Tuesday, February 19, 2008

Apparently Not Much Grows in Gorilla Shit

Last summer an angry Graham went before the Pennsylvania Senate to argue against extending Pennsylvania's Right-To-Know law to state-related universities such as Penn State. He threw a lot of shit against the wall that day and some of it must of stuck because..... well....because he got what he wanted with the help of Jake Corman (R-Old Main). Let's take a closer look at one of the turds he hurled that summer day.
Each year Penn State spins out companies and licenses technology. The details of the deals surrounding licensing fees, royalty structure and equity stake vary with each technology. If the details of these deals were publicly available, the ability to negotiate the best terms would be compromised. Senate Bill 1 would make Pennsylvania's public research universities, and as a result the Commonwealth, less attractive for such partnerships. This would hurt Pennsylvania's economic development goals.
You see making Penn State comply with open record requests would be detrimental to the Commonwealth's economic development goals, in part, because making public the details of equity deals with spin outs would mean it would be harder for Penn State to get good deals and hence -I'm guessing here, because there are a few gaps in Graham's reasoning-there would be fewer such deals. Fewer such deals are bad, at least in terms of the way these things are supposed to work, because it would mean fewer jobs created. But we know from Sunday's CDT, that Penn State hasn't spun out a major employer in Centre County in the past twenty years. So Graham's basically bullshitting. I know big surprise.

However, it is not the case that Penn State has had no spin outs in the last twenty years. An anonymous commenter informs us that there have been at least four high-tech spin outs within the past twenty years, Zetachron, Chiral Quest, Salimetrics, and Anacor.

How many jobs have these companies created in Centre County and the Commonwealth?

To answer this question, I went to the Pennsylvania Center for Workforce Information and Analysis database and fed in the company names.

The only one that came up was Salimetrics. It is located in Innovation Park, the Penn State research park, and it employs between 20 and 49 people.

Next I did a Google Search on the companies. Zetachron has no Web page, at least that I could find, but Chiral Quest and Anacor do.

Chiral Quest was founded in 2000 by Xumu Zhang, who at the time was on the Penn State faculty, but Xumu Zhang is no longer at Penn State. He moved to Rutgers last year. And Chiral Quest hasn't generated a single job for Centre County or the Commonwealth. It has a research facility in Princeton, New Jersey and a manufacturing plant in China.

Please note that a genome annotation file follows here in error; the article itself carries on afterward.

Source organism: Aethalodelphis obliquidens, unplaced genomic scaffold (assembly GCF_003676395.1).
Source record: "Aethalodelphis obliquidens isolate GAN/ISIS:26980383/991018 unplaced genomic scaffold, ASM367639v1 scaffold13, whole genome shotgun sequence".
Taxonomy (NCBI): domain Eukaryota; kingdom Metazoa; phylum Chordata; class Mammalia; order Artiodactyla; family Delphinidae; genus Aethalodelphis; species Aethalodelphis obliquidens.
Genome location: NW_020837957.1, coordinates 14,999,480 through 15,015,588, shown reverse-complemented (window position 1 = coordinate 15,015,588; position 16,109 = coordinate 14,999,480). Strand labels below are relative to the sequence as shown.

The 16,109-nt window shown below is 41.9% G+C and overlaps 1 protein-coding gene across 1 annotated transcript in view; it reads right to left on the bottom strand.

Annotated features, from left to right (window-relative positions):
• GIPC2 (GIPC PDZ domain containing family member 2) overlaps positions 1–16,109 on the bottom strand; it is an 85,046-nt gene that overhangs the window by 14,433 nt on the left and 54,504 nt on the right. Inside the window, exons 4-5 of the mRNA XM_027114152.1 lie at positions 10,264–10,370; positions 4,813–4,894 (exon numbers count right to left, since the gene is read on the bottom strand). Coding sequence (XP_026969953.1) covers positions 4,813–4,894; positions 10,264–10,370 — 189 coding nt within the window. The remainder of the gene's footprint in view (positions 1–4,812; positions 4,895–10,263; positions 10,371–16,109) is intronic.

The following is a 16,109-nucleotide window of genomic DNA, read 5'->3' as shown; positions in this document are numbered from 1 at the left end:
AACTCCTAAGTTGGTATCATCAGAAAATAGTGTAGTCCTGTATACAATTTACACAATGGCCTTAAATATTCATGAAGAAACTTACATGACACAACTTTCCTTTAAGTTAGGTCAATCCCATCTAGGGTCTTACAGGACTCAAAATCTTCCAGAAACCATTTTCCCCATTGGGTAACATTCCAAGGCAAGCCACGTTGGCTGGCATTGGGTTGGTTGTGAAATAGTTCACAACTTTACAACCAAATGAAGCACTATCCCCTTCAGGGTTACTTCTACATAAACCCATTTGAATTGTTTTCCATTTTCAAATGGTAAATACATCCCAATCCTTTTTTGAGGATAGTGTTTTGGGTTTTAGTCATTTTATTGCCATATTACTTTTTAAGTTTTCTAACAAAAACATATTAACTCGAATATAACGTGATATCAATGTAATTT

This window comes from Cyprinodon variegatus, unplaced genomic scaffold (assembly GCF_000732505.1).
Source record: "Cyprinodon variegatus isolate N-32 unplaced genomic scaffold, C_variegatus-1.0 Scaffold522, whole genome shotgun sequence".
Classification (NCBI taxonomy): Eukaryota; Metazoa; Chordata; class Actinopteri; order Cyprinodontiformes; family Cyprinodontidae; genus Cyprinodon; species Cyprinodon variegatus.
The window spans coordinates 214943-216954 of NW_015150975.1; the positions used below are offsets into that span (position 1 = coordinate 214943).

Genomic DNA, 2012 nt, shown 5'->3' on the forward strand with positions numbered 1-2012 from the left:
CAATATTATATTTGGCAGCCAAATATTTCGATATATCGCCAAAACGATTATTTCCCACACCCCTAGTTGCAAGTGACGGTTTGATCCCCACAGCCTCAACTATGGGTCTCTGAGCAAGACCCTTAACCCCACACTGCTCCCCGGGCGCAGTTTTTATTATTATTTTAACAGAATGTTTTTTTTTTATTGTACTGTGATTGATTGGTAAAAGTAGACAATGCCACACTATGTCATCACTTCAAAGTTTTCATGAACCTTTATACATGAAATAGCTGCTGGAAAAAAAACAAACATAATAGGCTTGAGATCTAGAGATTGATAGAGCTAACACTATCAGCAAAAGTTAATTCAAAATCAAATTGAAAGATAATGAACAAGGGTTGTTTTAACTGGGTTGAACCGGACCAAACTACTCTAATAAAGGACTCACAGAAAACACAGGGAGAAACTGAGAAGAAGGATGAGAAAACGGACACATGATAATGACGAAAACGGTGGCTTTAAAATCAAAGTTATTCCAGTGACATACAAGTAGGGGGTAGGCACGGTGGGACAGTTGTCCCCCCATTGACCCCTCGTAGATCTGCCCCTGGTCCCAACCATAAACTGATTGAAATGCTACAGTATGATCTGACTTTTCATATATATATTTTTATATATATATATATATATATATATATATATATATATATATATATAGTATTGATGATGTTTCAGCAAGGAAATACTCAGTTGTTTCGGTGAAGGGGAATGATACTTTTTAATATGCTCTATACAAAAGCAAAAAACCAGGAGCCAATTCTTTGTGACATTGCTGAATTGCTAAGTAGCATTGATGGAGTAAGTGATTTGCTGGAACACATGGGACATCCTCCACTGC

Anacor was co-founded by Penn State Evan Pugh Professor of Chemistry Steve Benkovic in 2002. Relax, he's still at Penn State. But where is Anacor? From its Web site it would appear to exist only in cyberspace. There is no address listed for the company. It is advertising several job openings, but it gives no information on where the jobs are physically located. Job candidates are instructed to email their applications.

Next I turned to 411.com. In a national Yellow Pages search, Zetachron was MIA. I think we can safely conclude that Zetachron is belly up. Hence it currently accounts for zero Centre County and Commonwealth jobs.

Anacor did show up in a national Yellow Pages search. It has two listings both in Palo Alto,California. That would mean that its contribution to the Centre County-Commonwealth job count is also zero.

Based on this analysis, the total number of high-tech jobs created in Centre County and the Commonwealth by companies spun out by Penn State in the past twenty year is between 20 and 49.

And one other thing. Of the three companies still in existence, the two which are research based, Anacor and Chiral Quest,. have located near Stanford and Princeton, respectively. That isn't exactly a vote of confidence for the Penn State research enterprise.

Back to my original point. Graham thinks that Penn State should be exempt from open record requests, in order to create another 50 or so jobs in the next twenty years. Yeah, I think that's fair: About about two jobs a year in return for no accountability.

Throw Jake Corman out of office.

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Anonymous said...

Well, Veblen, I'm back. Perhaps your #1 fan after two visits. You took my comments out of context, but your thesis is more-or-less correct: PSU spin-outs don't ensure local jobs. I could list a bunch of other small local companies, but that's not productive. You want to argue about economic development vis-a-vis PSU's expenditures. There are a number of challenges to capturing PSU economic dev't locally:

Imagine you need a computer programmer in SC. We have computer programmers, they just all happen to have jobs. You want to convince them to leave Raytheon, or Minitab, or the blue tit of DOS for a start-up with six months' funding. Or better yet, relocate from the West Coast! Not so easy.

Now, what if you have a huge deal, able to attract $5 million (e.g., Anacor) in venture capital. In this instance you need 10 scientists and there's virtually no shot at doing this effectively in SC vs. silicon valley.

The jobs from PSU technologies often migrate, but so too do PSU alumni and faculty. The majority of research funding comes from Federal sources. I fail to share your outrage.


BTW, Zetachron merged with Watson Pharmaceuticals (WPI) in 1992. All the jobs went West; much of the wealth created was recycled locally.

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